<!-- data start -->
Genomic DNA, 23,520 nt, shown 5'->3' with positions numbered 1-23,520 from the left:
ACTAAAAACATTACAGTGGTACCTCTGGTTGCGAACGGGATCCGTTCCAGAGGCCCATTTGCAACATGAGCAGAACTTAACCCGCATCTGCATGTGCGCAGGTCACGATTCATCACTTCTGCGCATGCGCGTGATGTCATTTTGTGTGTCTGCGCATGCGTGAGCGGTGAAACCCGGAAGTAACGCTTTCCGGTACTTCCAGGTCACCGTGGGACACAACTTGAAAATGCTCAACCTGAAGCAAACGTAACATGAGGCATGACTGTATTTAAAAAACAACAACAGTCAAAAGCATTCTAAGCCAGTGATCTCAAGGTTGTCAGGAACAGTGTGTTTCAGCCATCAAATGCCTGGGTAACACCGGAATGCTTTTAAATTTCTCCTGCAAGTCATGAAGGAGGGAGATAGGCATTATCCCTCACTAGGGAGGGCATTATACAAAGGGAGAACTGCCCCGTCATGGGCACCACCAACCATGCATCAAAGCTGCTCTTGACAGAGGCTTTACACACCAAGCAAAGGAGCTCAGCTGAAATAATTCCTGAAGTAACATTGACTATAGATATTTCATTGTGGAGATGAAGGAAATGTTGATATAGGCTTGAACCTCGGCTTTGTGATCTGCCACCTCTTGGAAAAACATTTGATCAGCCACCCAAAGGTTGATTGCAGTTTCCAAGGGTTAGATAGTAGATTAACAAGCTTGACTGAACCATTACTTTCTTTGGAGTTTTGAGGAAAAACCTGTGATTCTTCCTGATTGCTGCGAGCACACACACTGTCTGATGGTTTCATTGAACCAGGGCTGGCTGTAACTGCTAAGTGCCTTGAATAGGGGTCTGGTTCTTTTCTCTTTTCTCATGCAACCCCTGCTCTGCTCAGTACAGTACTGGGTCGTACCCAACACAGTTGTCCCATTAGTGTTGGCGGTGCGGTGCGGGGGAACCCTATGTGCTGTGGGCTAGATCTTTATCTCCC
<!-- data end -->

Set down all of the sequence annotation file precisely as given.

Genomic DNA, 23,520 nt, shown 5'->3' with positions numbered 1-23,520 from the left:
ACTAAAAACATTACAGTGGTACCTCTGGTTGCGAACGGGATCCGTTCCAGAGGCCCATTTGCAACATGAGCAGAACTTAACCCGCATCTGCATGTGCGCAGGTCACGATTCATCACTTCTGCGCATGCGCGTGATGTCATTTTGTGTGTCTGCGCATGCGTGAGCGGTGAAACCCGGAAGTAACGCTTTCCGGTACTTCCAGGTCACCGTGGGACACAACTTGAAAATGCTCAACCTGAAGCAAACGTAACATGAGGCATGACTGTATTTAAAAAACAACAACAGTCAAAAGCATTCTAAGCCAGTGATCTCAAGGTTGTCAGGAACAGTGTGTTTCAGCCATCAAATGCCTGGGTAACACCGGAATGCTTTTAAATTTCTCCTGCAAGTCATGAAGGAGGGAGATAGGCATTATCCCTCACTAGGGAGGGCATTATACAAAGGGAGAACTGCCCCGTCATGGGCACCACCAACCATGCATCAAAGCTGCTCTTGACAGAGGCTTTACACACCAAGCAAAGGAGCTCAGCTGAAATAATTCCTGAAGTAACATTGACTATAGATATTTCATTGTGGAGATGAAGGAAATGTTGATATAGGCTTGAACCTCGGCTTTGTGATCTGCCACCTCTTGGAAAAACATTTGATCAGCCACCCAAAGGTTGATTGCAGTTTCCAAGGGTTAGATAGTAGATTAACAAGCTTGACTGAACCATTACTTTCTTTGGAGTTTTGAGGAAAAACCTGTGATTCTTCCTGATTGCTGCGAGCACACACACTGTCTGATGGTTTCATTGAACCAGGGCTGGCTGTAACTGCTAAGTGCCTTGAATAGGGGTCTGGTTCTTTTCTCTTTTCTCATGCAACCCCTGCTCTGCTCAGTACAGTACTGGGTCGTACCCAACACAGTTGTCCCATTAGTGTTGGCGGTGCGGTGCGGGGGAACCCTATGTGCTGTGGGCTAGATCTTTATCTCCC